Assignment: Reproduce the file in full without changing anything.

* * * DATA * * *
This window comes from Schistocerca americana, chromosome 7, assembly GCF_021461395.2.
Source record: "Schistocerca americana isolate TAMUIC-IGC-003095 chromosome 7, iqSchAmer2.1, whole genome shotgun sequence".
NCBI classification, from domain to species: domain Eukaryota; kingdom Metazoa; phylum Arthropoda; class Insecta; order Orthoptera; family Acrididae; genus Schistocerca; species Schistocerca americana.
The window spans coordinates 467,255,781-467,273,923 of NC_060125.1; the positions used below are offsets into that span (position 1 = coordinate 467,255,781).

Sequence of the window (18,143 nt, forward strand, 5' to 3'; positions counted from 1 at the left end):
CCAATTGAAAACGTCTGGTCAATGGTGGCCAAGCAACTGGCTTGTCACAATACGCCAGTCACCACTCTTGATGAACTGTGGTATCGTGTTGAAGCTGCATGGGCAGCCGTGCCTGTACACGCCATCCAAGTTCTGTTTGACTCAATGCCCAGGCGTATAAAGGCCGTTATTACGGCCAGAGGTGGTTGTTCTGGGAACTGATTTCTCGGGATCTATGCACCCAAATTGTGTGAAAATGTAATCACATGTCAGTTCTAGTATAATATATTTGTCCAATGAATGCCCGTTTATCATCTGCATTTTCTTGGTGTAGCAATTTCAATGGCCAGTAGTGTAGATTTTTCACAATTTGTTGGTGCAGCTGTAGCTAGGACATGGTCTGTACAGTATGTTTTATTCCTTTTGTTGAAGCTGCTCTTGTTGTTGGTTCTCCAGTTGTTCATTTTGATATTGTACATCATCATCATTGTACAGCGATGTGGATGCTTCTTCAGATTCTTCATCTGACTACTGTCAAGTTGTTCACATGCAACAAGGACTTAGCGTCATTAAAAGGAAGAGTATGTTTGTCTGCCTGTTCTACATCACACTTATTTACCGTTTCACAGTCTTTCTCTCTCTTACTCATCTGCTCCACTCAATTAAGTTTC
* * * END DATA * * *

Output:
This window comes from Schistocerca americana, chromosome 7, assembly GCF_021461395.2.
Source record: "Schistocerca americana isolate TAMUIC-IGC-003095 chromosome 7, iqSchAmer2.1, whole genome shotgun sequence".
NCBI classification, from domain to species: domain Eukaryota; kingdom Metazoa; phylum Arthropoda; class Insecta; order Orthoptera; family Acrididae; genus Schistocerca; species Schistocerca americana.
The window spans coordinates 467,255,781-467,273,923 of NC_060125.1; the positions used below are offsets into that span (position 1 = coordinate 467,255,781).

Sequence of the window (18,143 nt, forward strand, 5' to 3'; positions counted from 1 at the left end):
CCAATTGAAAACGTCTGGTCAATGGTGGCCAAGCAACTGGCTTGTCACAATACGCCAGTCACCACTCTTGATGAACTGTGGTATCGTGTTGAAGCTGCATGGGCAGCCGTGCCTGTACACGCCATCCAAGTTCTGTTTGACTCAATGCCCAGGCGTATAAAGGCCGTTATTACGGCCAGAGGTGGTTGTTCTGGGAACTGATTTCTCGGGATCTATGCACCCAAATTGTGTGAAAATGTAATCACATGTCAGTTCTAGTATAATATATTTGTCCAATGAATGCCCGTTTATCATCTGCATTTTCTTGGTGTAGCAATTTCAATGGCCAGTAGTGTAGATTTTTCACAATTTGTTGGTGCAGCTGTAGCTAGGACATGGTCTGTACAGTATGTTTTATTCCTTTTGTTGAAGCTGCTCTTGTTGTTGGTTCTCCAGTTGTTCATTTTGATATTGTACATCATCATCATTGTACAGCGATGTGGATGCTTCTTCAGATTCTTCATCTGACTACTGTCAAGTTGTTCACATGCAACAAGGACTTAGCGTCATTAAAAGGAAGAGTATGTTTGTCTGCCTGTTCTACATCACACTTATTTACCGTTTCACAGTCTTTCTCTCTCTTACTCATCTGCTCCACTCAATTAAGTTTC